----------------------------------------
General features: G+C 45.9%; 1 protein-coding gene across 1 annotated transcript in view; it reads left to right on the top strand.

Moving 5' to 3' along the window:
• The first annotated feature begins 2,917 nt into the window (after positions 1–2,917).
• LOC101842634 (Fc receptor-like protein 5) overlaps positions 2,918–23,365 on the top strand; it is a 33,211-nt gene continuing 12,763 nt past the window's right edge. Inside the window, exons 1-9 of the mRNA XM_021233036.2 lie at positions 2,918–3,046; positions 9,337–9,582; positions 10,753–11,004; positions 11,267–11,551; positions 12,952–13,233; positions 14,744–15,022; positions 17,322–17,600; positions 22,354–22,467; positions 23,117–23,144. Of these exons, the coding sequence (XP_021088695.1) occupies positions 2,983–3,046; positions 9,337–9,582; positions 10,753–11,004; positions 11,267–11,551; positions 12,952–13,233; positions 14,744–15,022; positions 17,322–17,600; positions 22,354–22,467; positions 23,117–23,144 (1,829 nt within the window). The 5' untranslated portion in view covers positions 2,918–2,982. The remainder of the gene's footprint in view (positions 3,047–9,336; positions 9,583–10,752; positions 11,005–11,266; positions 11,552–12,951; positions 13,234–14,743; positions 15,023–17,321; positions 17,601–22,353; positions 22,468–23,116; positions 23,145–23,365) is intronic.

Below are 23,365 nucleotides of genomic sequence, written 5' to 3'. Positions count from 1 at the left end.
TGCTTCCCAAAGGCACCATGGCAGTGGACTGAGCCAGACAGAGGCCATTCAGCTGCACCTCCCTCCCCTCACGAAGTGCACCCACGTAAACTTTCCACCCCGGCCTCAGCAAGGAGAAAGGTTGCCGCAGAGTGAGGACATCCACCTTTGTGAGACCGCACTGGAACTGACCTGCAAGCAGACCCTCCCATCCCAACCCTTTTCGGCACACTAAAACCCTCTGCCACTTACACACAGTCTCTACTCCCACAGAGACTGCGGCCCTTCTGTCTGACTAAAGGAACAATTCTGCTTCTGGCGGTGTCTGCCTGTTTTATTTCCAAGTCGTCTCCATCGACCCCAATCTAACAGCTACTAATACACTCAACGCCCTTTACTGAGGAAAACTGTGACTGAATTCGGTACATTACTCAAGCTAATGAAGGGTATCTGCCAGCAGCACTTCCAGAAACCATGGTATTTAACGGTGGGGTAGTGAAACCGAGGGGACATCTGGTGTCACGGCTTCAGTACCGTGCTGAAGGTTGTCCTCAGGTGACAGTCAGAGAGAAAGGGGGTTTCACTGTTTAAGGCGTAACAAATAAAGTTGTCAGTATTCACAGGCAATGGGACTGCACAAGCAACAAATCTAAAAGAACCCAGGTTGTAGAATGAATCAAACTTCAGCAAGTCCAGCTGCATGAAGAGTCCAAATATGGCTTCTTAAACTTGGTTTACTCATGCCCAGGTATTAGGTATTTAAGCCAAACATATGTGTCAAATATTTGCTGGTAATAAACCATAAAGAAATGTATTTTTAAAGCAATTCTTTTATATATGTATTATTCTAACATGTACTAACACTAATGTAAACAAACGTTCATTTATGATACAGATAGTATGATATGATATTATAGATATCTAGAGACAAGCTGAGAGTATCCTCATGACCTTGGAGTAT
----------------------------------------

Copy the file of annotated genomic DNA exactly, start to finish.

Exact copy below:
General features: G+C 45.9%; 1 protein-coding gene across 1 annotated transcript in view; it reads left to right on the top strand.

Moving 5' to 3' along the window:
• The first annotated feature begins 2,917 nt into the window (after positions 1–2,917).
• LOC101842634 (Fc receptor-like protein 5) overlaps positions 2,918–23,365 on the top strand; it is a 33,211-nt gene continuing 12,763 nt past the window's right edge. Inside the window, exons 1-9 of the mRNA XM_021233036.2 lie at positions 2,918–3,046; positions 9,337–9,582; positions 10,753–11,004; positions 11,267–11,551; positions 12,952–13,233; positions 14,744–15,022; positions 17,322–17,600; positions 22,354–22,467; positions 23,117–23,144. Of these exons, the coding sequence (XP_021088695.1) occupies positions 2,983–3,046; positions 9,337–9,582; positions 10,753–11,004; positions 11,267–11,551; positions 12,952–13,233; positions 14,744–15,022; positions 17,322–17,600; positions 22,354–22,467; positions 23,117–23,144 (1,829 nt within the window). The 5' untranslated portion in view covers positions 2,918–2,982. The remainder of the gene's footprint in view (positions 3,047–9,336; positions 9,583–10,752; positions 11,005–11,266; positions 11,552–12,951; positions 13,234–14,743; positions 15,023–17,321; positions 17,601–22,353; positions 22,468–23,116; positions 23,145–23,365) is intronic.

Below are 23,365 nucleotides of genomic sequence, written 5' to 3'. Positions count from 1 at the left end.
TGCTTCCCAAAGGCACCATGGCAGTGGACTGAGCCAGACAGAGGCCATTCAGCTGCACCTCCCTCCCCTCACGAAGTGCACCCACGTAAACTTTCCACCCCGGCCTCAGCAAGGAGAAAGGTTGCCGCAGAGTGAGGACATCCACCTTTGTGAGACCGCACTGGAACTGACCTGCAAGCAGACCCTCCCATCCCAACCCTTTTCGGCACACTAAAACCCTCTGCCACTTACACACAGTCTCTACTCCCACAGAGACTGCGGCCCTTCTGTCTGACTAAAGGAACAATTCTGCTTCTGGCGGTGTCTGCCTGTTTTATTTCCAAGTCGTCTCCATCGACCCCAATCTAACAGCTACTAATACACTCAACGCCCTTTACTGAGGAAAACTGTGACTGAATTCGGTACATTACTCAAGCTAATGAAGGGTATCTGCCAGCAGCACTTCCAGAAACCATGGTATTTAACGGTGGGGTAGTGAAACCGAGGGGACATCTGGTGTCACGGCTTCAGTACCGTGCTGAAGGTTGTCCTCAGGTGACAGTCAGAGAGAAAGGGGGTTTCACTGTTTAAGGCGTAACAAATAAAGTTGTCAGTATTCACAGGCAATGGGACTGCACAAGCAACAAATCTAAAAGAACCCAGGTTGTAGAATGAATCAAACTTCAGCAAGTCCAGCTGCATGAAGAGTCCAAATATGGCTTCTTAAACTTGGTTTACTCATGCCCAGGTATTAGGTATTTAAGCCAAACATATGTGTCAAATATTTGCTGGTAATAAACCATAAAGAAATGTATTTTTAAAGCAATTCTTTTATATATGTATTATTCTAACATGTACTAACACTAATGTAAACAAACGTTCATTTATGATACAGATAGTATGATATGATATTATAGATATCTAGAGACAAGCTGAGAGTATCCTCATGACCTTGGAGTAT